Office Interview Etiquette – Impress Employers and Get the Job
Article brought to you by: Phillip Donaldson
When the economy is struggling, it can be even more difficult to land a job. It is important to be prepared for a job interview whether you are just graduating from college, or you are a seasoned worker with many years of experience under your belt. A solid understand of interview etiquette will help you walk away from the interview knowing that you did your best. You want to make a good impression so that they will hire you for the job. These job interview etiquette tips will help you stand out from the crowd so you can land your dream job.
Before the Interview
During an office interview, first impressions matter. It is important that you make a good impression the moment you walk through the door. This means that you need to dress professionally for your interview, no matter where you are interviewing. A suit is generally a good idea for an interview, especially in the professional work place. Another key factor is choosing the right shoes. Interviewers can tell how serious about the job you are by how much time you took to make yourself appear professional. Make sure your shoes are polished with no scuff marks, and that you are dressed perfectly.
Preparing for the Interview
Once you have landed a job interview, it is a good idea to research the company and the department that you will be working in. The Internet makes it easier to find information on the projects being completed, ad campaigns that the business runs, and even information on the people who are interviewing you. When you set up the interview, it is okay to ask the names of the people who will be in the office interview. You can look up their profiles on LinkedIn and see if you have any similar interests or mutual acquaintances to help you make a connection. Additionally, come up with a list of questions to ask about the company. You may also want to prepare a portfolio for the interview that showcases your recent work and training. The information you include in your portfolio should be guided by your industry standards. It may include an outline of projects you have worked on, sales numbers or company growth you have helped to build at your current position.
During the Interview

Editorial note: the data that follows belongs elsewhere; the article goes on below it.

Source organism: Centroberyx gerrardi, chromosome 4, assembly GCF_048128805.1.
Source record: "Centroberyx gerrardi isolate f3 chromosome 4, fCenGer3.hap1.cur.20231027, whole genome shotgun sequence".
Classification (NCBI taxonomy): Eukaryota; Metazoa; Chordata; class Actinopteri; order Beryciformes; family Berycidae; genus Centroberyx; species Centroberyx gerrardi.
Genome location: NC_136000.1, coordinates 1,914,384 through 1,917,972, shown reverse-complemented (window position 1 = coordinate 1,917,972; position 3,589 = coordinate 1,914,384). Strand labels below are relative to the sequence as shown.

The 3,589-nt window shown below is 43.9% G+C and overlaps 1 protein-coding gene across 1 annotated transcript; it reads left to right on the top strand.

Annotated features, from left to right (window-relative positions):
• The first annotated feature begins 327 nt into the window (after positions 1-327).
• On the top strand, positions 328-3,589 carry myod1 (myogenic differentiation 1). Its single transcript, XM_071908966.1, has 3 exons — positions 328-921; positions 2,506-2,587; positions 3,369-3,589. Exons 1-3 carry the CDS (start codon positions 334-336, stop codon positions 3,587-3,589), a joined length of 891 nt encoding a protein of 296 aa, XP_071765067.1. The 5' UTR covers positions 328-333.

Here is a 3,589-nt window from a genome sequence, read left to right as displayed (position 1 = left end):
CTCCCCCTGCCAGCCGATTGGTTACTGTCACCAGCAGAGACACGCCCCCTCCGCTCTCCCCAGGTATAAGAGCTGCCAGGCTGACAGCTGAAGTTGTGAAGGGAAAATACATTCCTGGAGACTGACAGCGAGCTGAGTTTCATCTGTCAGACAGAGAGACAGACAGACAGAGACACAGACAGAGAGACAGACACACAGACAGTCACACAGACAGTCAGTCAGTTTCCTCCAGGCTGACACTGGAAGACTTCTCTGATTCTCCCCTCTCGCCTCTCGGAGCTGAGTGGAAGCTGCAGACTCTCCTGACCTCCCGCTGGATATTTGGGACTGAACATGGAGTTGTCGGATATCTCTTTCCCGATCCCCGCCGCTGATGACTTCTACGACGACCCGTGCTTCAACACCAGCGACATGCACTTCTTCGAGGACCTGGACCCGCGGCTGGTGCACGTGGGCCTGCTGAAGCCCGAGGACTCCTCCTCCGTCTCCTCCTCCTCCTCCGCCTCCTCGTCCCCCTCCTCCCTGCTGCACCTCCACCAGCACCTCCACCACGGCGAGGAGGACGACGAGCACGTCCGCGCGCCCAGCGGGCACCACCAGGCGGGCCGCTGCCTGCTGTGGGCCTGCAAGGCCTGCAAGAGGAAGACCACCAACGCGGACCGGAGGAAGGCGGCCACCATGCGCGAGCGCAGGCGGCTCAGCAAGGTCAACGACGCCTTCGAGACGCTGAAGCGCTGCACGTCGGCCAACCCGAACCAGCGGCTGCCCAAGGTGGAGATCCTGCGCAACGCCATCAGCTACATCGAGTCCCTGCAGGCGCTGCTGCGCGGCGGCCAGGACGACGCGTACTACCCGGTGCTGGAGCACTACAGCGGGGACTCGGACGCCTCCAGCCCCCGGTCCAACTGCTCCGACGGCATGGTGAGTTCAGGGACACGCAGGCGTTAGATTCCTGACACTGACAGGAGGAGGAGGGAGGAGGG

It is important to maintain your composure during the interview. Make sure that you carefully follow job interview etiquette throughout the entire interview. This means you should greet the person interviewing you with a firm handshake. You need to maintain proper eye contact, and if you are interviewing a group, you will need to be sure to look each person in the eye. Be sure to ask questions about the information that they give you, and to use people's names throughout the interview. Talk about the strengths of the company and how you can help the company grow. If you are well prepared with background information on the company, and talk about specific projects or initiatives you can help on, you will make a good impression. If you have lunch or dinner interview, you need to make sure that can handle the proper etiquette. Generally, you start by working your way in on your utensils. If you are in doubt, follow the lead of the person you are eating with. Wait to eat until he takes the first bite. This advice can help you through most difficult etiquette situations.
After the Interview
One of the key points of interview etiquette is how you handle yourself after the interview is complete. A thank you card to each member of the interviewing committee will help you stand out from the crowd. You can do this through email, but following up with a card sent through the mail will really help. Be sure to personalize the thank you card with something that happened during the interview. You can prepare the thank you cards with addresses before you go into your interview and mail them that same day. It is also important to follow up as needed. As you leave the interview, ask when you should expect to hear back about the job. Then you will have a clear window of when it is acceptable to place one phone call about the job. This way you know that you are not calling too soon or hassling anyone.